Pierre-Ambroise-François Choderlos de Laclos

Laclos, Pierre-Ambroise-François Choderlos de


Born Oct. 18, 1741, in Amiens, department of Somme; died Sept. 5, 1803, in Taranto, Italy. French writer.

During the Great French Revolution, Laclos advocated the overthrow and execution of Louis XVI. He was a member of the Jacobin Club. He left works on history and military science. His novel in letters Les Liaisons Dangereuses (vols. 1–4, 1782; Russian translation, vols. 1–4, 1804–05) paints a vivid picture of the decay of aristocratic society on the eve of the revolution. Laclos was a master of the analytic novel and of sober psychological analysis. Stendhal considered Laclos’s novel the most significant work of 18th-century French literature.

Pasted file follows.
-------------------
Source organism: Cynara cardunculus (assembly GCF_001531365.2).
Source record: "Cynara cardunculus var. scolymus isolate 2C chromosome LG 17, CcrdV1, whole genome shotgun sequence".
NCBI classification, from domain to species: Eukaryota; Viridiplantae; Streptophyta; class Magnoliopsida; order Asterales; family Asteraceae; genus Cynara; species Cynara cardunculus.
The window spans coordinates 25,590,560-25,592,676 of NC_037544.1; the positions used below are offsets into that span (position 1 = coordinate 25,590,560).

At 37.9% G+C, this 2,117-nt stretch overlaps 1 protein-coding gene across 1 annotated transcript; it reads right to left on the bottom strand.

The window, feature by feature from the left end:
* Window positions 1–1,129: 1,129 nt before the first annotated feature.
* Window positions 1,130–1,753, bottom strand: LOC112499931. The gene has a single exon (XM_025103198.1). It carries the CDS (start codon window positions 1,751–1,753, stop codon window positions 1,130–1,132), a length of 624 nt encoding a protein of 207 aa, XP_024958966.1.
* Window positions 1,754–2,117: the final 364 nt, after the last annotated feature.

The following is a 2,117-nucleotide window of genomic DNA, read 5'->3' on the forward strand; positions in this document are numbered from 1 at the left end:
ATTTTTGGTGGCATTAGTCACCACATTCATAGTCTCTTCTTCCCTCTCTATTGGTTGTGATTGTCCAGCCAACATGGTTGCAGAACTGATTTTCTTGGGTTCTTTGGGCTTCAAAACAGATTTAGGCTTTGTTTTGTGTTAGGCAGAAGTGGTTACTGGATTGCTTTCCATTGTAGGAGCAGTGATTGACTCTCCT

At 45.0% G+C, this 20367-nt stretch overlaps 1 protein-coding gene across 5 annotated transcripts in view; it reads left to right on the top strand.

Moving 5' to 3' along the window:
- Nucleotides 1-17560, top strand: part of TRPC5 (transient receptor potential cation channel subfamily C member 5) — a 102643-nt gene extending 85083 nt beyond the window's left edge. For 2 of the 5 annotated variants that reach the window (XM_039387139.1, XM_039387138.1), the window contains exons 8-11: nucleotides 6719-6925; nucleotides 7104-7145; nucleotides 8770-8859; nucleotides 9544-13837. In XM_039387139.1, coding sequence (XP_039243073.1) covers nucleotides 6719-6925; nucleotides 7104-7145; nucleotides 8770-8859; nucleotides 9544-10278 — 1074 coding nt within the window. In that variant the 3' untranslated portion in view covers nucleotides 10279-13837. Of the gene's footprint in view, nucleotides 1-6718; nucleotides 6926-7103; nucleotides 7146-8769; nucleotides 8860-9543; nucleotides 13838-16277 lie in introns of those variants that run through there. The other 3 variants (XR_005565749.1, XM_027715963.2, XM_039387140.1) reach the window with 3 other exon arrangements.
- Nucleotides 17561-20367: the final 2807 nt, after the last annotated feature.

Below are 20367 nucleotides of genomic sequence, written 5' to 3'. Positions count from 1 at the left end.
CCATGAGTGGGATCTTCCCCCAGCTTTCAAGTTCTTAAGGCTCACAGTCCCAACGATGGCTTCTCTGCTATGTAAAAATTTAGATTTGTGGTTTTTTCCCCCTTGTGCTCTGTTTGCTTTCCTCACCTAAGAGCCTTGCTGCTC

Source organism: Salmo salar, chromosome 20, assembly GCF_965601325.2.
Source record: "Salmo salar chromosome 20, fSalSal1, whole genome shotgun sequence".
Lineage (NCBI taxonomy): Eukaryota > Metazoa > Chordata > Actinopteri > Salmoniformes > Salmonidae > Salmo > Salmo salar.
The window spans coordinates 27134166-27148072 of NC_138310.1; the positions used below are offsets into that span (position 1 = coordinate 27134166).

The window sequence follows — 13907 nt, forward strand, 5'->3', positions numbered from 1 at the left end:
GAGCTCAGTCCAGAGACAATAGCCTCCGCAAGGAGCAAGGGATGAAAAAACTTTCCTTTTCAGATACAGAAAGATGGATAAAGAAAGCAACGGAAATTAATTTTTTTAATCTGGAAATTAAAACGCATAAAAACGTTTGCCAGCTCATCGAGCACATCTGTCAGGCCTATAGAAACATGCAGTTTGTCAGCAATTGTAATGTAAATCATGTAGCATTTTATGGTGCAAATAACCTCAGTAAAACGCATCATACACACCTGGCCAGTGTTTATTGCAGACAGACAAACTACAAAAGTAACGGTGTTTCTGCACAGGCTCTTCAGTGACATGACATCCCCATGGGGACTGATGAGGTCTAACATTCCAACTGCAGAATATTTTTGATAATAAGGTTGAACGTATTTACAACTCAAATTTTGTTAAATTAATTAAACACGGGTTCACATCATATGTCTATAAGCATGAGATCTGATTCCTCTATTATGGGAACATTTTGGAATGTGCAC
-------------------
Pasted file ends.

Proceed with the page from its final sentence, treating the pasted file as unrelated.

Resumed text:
Lettres inédites. Paris, 1904.
In Russian translation:
Opasnye sviazi. Translated and with an article and commentary by N. Ia. Rykova. Moscow-Leningrad, 1965.


Mann, G. “Shoderlo de Laklo.” In his book Soch., vol. 8. Moscow, 1959.
Vailland, R. Laclos par lui-même. Paris [1953].
Seylaz, J.-L. “Les Liaisons dangereuses” et la création romanesque chez Laclos. Geneva, 1958.